Unfortunately, lower insulin levels and higher glucose spikes also relate to a risk of obesity.  According to a 2014 study of over 5,000 people from Europe and Asia, each fewer copy of AMY1 was associated with a 20% increase in risk of obesity, as depicted in Figure 2 [3]. Furthermore, variation in AMY1 copies may account for somewhere between 2.5% and 20% of all variation in risk of obesity among people. Prior to this study, all of the hundreds of genetic variants found to be associated with obesity accounted together for only 2-4% of the genetic risk of obesity, or less than 3% of the overall risk of obesity.

Figure 2 ~ Copies of AMY1 in the genome for different individuals. Fewer copies of AMY1 increases risk of obesity and also impacts blood glucose and insulin—traits closely linked to diabetes.

We still would like to know more about how starch affects health. Researchers want to figure out why exactly people with low amylase are at greater risk for obesity and insulin resistance, and how this relates to starch. For example, one study found that people can actually perceive the changes in viscosity of their saliva as the starch digests in their mouths [1]. If starch digests too slowly in some people’s mouths, would they think it tastes bad? Or would they feel less full from eating starch? Researchers are also trying to figure out if salivary amylase has different important functions in other tissues, like fat, where it is also found at high levels [4].

In spite of these mysteries, current research tells us two things. First, though huge variation exists within any given population, humans from different places are adapted to different diets, at least as far as starch is concerned. And, second, such adaptations can lead to vastly different health outcomes for people eating modern diets rich in processed, starchy foods. Uncle Mike certainly has never had a problem with eating potatoes, but I can’t really say if that’s because he’s an extremely efficient starch digester or because he’s been a champion runner since high school. Other factors like lifestyle and development also influence food digestion and obesity risk. However, studying what people’s ancestors ate and why people’s bodies differ in what they do with the food they eat will help tailor nutritional guidelines to suit individuals.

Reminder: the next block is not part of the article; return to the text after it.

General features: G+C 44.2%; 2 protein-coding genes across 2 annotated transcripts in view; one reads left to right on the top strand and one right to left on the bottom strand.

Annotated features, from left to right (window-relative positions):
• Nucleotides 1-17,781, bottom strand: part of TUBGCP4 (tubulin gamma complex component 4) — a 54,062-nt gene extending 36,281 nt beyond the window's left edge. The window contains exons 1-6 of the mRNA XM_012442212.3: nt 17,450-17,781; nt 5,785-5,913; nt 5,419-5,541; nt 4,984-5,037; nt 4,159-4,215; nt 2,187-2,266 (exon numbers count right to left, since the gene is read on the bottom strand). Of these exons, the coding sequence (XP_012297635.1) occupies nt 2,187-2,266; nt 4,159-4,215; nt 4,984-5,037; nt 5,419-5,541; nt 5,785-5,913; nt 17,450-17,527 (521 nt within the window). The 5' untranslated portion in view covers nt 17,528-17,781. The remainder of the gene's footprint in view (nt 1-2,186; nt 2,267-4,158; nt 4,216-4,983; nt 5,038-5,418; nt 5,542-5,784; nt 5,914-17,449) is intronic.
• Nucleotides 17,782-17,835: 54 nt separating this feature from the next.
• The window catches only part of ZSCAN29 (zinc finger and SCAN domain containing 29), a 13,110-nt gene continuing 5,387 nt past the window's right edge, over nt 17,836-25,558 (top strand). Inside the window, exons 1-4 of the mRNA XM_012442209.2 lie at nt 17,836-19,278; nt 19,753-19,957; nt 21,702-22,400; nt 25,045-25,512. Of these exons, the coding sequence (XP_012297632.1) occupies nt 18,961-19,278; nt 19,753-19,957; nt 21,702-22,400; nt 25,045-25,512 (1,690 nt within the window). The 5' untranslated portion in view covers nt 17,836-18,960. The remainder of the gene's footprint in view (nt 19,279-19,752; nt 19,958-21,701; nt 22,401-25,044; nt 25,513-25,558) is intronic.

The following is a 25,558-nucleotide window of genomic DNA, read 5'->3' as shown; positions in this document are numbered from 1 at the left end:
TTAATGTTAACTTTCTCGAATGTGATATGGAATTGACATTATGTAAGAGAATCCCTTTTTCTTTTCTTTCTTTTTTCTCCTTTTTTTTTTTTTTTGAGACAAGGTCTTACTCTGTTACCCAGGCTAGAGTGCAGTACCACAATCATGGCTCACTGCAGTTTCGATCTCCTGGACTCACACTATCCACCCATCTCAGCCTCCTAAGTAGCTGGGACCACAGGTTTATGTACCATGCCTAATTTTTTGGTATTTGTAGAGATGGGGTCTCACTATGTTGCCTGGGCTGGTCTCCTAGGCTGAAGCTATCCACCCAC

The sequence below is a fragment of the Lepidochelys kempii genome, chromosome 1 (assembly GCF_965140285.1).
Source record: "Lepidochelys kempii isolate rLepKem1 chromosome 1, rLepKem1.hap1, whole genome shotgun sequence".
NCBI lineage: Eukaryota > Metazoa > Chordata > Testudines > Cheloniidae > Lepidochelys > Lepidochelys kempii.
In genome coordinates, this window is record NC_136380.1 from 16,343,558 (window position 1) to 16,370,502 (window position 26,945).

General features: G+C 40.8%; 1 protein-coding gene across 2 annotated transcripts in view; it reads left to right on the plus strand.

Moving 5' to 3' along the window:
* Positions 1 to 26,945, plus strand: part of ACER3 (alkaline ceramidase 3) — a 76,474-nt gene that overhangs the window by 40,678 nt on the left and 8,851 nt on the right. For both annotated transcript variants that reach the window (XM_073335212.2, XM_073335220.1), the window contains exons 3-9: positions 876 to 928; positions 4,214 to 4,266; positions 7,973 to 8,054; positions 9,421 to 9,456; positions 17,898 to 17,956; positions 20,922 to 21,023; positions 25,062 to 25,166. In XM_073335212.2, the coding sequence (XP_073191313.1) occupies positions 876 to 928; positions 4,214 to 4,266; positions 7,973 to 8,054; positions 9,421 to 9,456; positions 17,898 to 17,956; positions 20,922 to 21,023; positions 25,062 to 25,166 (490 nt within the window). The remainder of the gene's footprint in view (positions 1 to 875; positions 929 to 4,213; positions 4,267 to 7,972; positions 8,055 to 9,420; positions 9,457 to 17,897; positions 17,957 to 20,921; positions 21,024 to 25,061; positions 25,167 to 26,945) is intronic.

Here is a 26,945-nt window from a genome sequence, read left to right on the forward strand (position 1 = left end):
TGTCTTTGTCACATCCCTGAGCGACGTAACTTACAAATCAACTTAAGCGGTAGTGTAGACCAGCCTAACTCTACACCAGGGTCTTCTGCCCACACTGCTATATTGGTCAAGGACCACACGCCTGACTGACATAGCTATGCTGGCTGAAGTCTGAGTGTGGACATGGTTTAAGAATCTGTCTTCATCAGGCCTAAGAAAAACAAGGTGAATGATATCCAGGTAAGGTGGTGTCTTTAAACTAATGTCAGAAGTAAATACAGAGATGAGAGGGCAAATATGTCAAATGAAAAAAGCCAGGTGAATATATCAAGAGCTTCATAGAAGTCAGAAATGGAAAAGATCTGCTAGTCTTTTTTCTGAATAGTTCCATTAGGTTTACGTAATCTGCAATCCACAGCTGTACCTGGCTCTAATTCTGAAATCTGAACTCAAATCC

Elizabeth Brown is a graduate student in the Department of Human Evolutionary Biology at Harvard University.


[1] American Society for Nutrition:

[2] Muneyuki, et al. “Latent associations of low serum amylase with decreased plasma insulin levels and insulin resistance in asymptomatic middle-aged adults.” Cardiovascular diabetology. 11, 1: 80.

[3] Imperial College London/News:

[4] NewScientist/Health:

Further Reading

The Guardian:

4 thoughts on “Starchy Dangers in Human Evolution

  1. So…
    1) How do you get tested for AMY1? 23AndMe won’t test for it.
    2) What do you do about having lower amounts of AMY1? Possible options might be eat slower or avoid all starches altogether?

    1. One should see this is relation. First, AMY1 is the amylase expressed in saliva. There is also the AMY2 gene that is expressed in the pancreas. Copy numbers of the two vary, but the association of AMY1 with agriculture versus hunters is actually not that huge, when you look at the data in several papers. There is substantial overlap in AMY1 copy numbers between these two populations. Also, there is quite large variation when the amount of amylase is measured in salvia (AMY1) with copy numbers. There are many factors influencing AMY1 concentration in saliva (even just stress). Lastly, I recommend a later paper: Usher et al., 2015, in Nature Genetics, Volume 47, Number 8, August 2015, pages 921ff. The authors found NO association between copy number and BMI.